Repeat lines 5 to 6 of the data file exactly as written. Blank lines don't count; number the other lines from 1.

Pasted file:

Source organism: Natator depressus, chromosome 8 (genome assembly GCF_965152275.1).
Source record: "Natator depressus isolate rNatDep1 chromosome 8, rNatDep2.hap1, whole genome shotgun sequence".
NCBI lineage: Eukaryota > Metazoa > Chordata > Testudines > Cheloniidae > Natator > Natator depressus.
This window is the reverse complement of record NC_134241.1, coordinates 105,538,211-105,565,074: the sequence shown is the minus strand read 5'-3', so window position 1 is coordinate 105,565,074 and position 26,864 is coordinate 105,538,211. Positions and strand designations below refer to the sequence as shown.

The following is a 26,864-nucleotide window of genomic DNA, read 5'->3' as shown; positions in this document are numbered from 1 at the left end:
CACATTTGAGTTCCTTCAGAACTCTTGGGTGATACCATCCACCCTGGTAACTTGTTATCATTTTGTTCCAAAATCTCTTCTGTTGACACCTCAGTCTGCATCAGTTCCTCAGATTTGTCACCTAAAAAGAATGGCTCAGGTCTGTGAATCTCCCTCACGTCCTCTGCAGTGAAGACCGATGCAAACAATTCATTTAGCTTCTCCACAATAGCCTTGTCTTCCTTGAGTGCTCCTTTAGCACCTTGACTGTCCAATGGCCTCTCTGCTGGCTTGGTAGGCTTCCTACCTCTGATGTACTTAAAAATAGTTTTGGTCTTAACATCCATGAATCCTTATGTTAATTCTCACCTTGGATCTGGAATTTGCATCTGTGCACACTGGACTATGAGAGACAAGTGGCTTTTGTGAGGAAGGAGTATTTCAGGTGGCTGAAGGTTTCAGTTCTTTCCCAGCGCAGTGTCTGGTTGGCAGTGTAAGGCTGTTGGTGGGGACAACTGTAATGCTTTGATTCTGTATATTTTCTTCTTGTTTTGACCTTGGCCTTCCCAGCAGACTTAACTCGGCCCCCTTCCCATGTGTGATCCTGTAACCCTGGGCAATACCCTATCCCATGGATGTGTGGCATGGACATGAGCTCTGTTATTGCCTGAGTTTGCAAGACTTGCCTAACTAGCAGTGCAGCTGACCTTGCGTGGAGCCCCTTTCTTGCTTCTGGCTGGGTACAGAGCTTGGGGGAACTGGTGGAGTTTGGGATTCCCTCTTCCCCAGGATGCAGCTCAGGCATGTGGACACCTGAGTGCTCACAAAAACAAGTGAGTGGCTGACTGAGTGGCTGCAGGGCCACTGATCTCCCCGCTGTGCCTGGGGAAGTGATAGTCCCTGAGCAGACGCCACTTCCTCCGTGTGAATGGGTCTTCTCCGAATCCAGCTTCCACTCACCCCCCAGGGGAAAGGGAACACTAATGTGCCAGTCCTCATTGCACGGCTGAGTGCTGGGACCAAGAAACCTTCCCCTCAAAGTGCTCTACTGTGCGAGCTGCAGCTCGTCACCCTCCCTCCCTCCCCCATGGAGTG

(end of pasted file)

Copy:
The following is a 26,864-nucleotide window of genomic DNA, read 5'->3' as shown; positions in this document are numbered from 1 at the left end:
CACATTTGAGTTCCTTCAGAACTCTTGGGTGATACCATCCACCCTGGTAACTTGTTATCATTTTGTTCCAAAATCTCTTCTGTTGACACCTCAGTCTGCATCAGTTCCTCAGATTTGTCACCTAAAAAGAATGGCTCAGGTCTGTGAATCTCCCTCACGTCCTCTGCAGTGAAGACCGATGCAAACAATTCATTTAGCTTCTCCACAATAGCCTTGTCTTCCTTGAGTGCTCCTTTAGCACCTTGACTGTCCAATGGCCTCTCTGCTGGCTTGGTAGGCTTCCTACCTCTGATGTACTTAAAAATAGTTTTGGTCTTAACATCCATGAATCCTTATGTTAATTCTCACCTTGGATCTGGAATTTGCATCTGTGCACACTGGACTATGAGAGACAAGTGGCTTTTGTGAGGAAGGAGTATTTCAGGTGGCTGAAGGTTTCAGTTCTTTCCCAGCGCAGTGTCTGGTTGGCAGTGTAAGGCTGTTGGTGGGGACAACTGTAATGCTTTGATTCTGTATATTTTCTTCTTGTTTTGACCTTGGCCTTCCCAGCAGACTTAACTCGGCCCCCTTCCCATGTGTGATCCTGTAACCCTGGGCAATACCCTATCCCATGGATGTGTGGCATGGACATGAGCTCTGTTATTGCCTGAGTTTGCAAGACTTGCCTAACTAGCAGTGCAGCTGACCTTGCGTGGAGCCCCTTTCTTGCTTCTGGCTGGGTACAGAGCTTGGGGGAACTGGTGGAGTTTGGGATTCCCTCTTCCCCAGGATGCAGCTCAGGCATGTGGACACCTGAGTGCTCACAAAAACAAGTGAGTGGCTGACTGAGTGGCTGCAGGGCCACTGATCTCCCCGCTGTGCCTGGGGAAGTGATAGTCCCTGAGCAGACGCCACTTCCTCCGTGTGAATGGGTCTTCTCCGAATCCAGCTTCCACTCACCCCCCAGGGGAAAGGGAACACTAATGTGCCAGTCCTCATTGCACGGCTGAGTGCTGGGACCAAGAAACCTTCCCCTCAAAGTGCTCTACTGTGCGAGCTGCAGCTCGTCACCCTCCCTCCCTCCCCCATGGAGTG